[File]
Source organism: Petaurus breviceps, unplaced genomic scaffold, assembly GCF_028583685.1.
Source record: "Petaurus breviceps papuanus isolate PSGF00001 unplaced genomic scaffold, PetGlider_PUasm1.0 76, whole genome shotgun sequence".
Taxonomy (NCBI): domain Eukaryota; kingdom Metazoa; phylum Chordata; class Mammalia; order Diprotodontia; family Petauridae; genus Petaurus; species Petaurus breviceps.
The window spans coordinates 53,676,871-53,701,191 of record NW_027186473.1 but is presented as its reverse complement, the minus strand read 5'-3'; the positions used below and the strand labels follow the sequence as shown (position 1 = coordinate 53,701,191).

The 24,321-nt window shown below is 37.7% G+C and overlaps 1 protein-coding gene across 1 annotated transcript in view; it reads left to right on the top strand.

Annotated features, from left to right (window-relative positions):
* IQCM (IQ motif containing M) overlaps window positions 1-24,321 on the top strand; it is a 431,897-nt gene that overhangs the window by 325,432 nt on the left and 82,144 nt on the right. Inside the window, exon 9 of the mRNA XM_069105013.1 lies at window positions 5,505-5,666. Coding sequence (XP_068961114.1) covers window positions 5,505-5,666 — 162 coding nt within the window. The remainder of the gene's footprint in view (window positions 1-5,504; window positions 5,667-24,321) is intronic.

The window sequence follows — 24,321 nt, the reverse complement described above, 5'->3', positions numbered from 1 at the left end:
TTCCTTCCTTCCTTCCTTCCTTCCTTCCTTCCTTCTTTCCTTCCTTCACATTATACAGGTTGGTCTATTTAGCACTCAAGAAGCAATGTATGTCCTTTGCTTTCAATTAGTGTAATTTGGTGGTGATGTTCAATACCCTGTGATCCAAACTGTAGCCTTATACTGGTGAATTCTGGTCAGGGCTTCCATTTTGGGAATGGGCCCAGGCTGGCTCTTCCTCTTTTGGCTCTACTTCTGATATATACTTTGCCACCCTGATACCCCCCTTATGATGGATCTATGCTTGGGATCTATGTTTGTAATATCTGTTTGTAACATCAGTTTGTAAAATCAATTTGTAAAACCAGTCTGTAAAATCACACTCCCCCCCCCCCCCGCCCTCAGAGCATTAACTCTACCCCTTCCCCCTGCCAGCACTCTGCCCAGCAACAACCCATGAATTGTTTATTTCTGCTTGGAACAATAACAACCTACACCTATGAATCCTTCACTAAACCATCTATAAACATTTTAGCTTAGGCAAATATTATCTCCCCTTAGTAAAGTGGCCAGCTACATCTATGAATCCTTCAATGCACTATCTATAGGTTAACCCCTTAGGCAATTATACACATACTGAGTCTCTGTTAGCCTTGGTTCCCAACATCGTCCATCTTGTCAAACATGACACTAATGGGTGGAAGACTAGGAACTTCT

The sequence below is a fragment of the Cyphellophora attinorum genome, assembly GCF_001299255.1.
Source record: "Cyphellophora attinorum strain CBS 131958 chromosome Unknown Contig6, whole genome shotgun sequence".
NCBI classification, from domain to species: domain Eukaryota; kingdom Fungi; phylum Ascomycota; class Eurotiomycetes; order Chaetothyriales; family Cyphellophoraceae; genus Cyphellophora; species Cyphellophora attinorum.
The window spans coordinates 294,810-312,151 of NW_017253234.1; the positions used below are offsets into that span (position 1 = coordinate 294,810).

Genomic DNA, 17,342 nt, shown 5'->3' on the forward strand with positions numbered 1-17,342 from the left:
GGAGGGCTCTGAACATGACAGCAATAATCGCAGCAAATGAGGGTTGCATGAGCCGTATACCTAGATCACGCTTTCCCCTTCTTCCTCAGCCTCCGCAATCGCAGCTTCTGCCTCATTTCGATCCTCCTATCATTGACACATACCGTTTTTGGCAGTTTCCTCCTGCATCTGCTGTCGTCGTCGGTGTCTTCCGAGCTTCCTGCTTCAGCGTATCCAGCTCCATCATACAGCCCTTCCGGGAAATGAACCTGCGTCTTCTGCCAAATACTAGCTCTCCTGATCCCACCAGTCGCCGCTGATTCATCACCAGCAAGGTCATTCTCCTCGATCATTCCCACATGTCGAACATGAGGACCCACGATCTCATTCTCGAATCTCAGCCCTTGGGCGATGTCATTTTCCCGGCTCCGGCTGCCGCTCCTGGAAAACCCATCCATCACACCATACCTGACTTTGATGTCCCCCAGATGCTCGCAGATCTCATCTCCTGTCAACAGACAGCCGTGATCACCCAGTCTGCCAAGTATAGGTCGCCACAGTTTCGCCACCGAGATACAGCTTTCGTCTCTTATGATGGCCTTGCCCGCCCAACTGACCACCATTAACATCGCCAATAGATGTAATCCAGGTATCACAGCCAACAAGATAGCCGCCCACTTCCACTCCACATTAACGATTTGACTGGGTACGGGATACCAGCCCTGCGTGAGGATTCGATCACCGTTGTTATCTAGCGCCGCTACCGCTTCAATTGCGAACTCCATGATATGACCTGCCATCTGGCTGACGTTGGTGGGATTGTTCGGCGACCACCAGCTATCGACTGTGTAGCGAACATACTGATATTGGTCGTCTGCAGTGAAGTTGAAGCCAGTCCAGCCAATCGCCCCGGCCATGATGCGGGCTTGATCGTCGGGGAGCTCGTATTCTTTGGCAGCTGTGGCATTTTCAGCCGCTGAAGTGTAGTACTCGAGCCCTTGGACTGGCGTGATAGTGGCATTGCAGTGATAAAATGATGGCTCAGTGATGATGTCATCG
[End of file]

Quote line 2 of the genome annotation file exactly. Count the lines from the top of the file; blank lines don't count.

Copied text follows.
Source record: "Petaurus breviceps papuanus isolate PSGF00001 unplaced genomic scaffold, PetGlider_PUasm1.0 76, whole genome shotgun sequence".